Skip to content
September 29, 2011

We have had a successful mission with the ILS Proton Rocket, carrying the QuetzSat-1 satellite built by Space Systems/Loral for SES. We have had confirmation that the QuetzSat-1 satellite separated from the vehicle on schedule at 11:45pm EDT, or 03:45 GMT, 9 hours and 13 minute after liftoff.

Everything occurred as planned with ignition, shutdown and separation of the Proton’s first three stages. Then the Breeze M upper stage with the satellite continued the mission, igniting five times, and then releasing the satellite into transfer orbit.
 

September 29, 2011

We have confirmed that the Breeze M upper stage has successfully completed its 3rd & 4th burns, as well as jettisoning its additional propellant tank. The vehicle is now in a 5-hour coast period, during which we will have nothing to report. The 5th burn is scheduled to start around 11:23pm EDT or 03:23 GMT. Separation of QuetzSat-1 spacecraft is scheduled to follow the 5th burn completion by about 13 minutes.
 

September 29, 2011

As the Breeze M upper stage of our Proton M rocket continues its climb into space with the QuetzSat-1 satellite onboard, we have received confirmation that the 2nd burn of the upper stage occurred and shut down as scheduled.

The next events are scheduled for about 2 hours from now. The Breeze M upper stage will ignite for a 3rd time and burn for approximately 13 minutes; after that the additional propellant tank will be jettisoned, and the 4th burn will start and complete. All this will happen in a span of almost 20 minutes while the vehicle is again out of range of a ground station. We should reacquire the vehicle shortly after the 4th burn ends.

September 29, 2011

We have received confirmation of completion of the first burn. The vehicle is now scheduled to be out of range for about an hour, after which we will hear confirmation of the second burn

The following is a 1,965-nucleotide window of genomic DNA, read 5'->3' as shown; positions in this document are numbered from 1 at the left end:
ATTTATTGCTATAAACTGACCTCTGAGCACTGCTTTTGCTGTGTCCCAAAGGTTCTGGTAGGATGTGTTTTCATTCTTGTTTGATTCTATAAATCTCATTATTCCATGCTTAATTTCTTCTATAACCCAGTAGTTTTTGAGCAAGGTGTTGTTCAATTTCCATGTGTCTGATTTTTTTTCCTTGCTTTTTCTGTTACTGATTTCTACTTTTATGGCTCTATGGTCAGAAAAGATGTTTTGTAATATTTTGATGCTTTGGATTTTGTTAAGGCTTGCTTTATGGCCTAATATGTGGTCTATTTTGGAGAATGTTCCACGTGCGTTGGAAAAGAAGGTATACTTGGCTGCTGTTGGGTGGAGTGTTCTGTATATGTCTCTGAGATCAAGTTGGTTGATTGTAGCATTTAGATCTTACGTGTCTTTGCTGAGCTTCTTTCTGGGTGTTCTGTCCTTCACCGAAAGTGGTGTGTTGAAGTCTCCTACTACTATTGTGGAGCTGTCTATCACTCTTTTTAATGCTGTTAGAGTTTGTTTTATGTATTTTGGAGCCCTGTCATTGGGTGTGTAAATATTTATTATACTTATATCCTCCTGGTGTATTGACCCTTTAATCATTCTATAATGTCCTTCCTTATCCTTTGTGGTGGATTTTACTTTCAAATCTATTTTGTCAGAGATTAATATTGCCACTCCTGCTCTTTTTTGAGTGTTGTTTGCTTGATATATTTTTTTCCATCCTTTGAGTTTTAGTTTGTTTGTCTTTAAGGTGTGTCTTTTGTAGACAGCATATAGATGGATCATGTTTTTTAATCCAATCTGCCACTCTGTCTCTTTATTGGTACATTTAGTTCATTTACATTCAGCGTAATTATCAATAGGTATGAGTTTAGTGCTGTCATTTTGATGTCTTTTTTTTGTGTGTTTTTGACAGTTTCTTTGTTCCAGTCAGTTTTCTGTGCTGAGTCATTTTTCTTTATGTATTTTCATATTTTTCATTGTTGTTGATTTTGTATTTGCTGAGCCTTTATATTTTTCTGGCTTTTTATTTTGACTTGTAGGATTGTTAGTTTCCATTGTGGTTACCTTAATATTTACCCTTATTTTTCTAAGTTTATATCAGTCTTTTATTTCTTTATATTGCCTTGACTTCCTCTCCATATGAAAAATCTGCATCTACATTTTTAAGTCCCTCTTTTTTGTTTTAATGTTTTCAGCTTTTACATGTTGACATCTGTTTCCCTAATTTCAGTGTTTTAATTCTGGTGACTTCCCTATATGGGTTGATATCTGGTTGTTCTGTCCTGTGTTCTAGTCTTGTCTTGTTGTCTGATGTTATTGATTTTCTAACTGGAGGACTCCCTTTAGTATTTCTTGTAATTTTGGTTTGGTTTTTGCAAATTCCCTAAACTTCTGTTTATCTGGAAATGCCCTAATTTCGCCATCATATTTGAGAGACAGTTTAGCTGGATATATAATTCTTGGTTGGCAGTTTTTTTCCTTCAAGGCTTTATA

September 29, 2011

We had a successful liftoff about 11 minutes ago of the ILS Proton M Breeze M rocket, which is carrying the QuetzSat-1 satellite onboard. The three stages of the Proton vehicle have performed as planned, and it is up to the Breeze M upper stage to complete the mission. The upper stage has begun its first burn, which is scheduled to last around 4 minutes.

September 29, 2011

We have liftoff! of the Proton M Breeze M rocket and the QuetzSat-1 satellite.

September 19, 2011

After working for so long and so hard, it paid off today when we watched the QuetzSat-1 satellite move past the ViaSat-1 satellite in Hall 103. QuetzSat-1 was on its way to joint operations, and ViaSat-1 into standalone ops. A true testament to the hard work by International Launch Services (ILS), Khrunichev (KhSC), and Space Systems/Loral (SS/L).

Photo Below: QuetzSat-1 is about 30 feet closer to the camera (it’s on the right) and is rolling to Hall 101, so it looks a lot bigger. ViaSat-1 is on the left and moving to Hall 103A.

QuetzSat-1 and ViaSat-1

 

 

 

September 12, 2011

The team enjoyed a delicious barbecue put on by Space Systems/ Loral on Friday evening.

A member of the Khrunichev telecom team is an avid amateur photographer, and he took several excellent shots of a local fox that is a frequent visitor to the Fili hotel. The fox even turned out for the barbecue! (He knows good food!)

With the weather finally cooling down, barbecue enjoyed by all, and operations at the Launch Complex back in full swing, spirits are high in Baikonur.

 

Baikonur Fox Scoping it Out

Baikonur Fox

Connect with ILS

Facebook Twitter YouTube Linkedin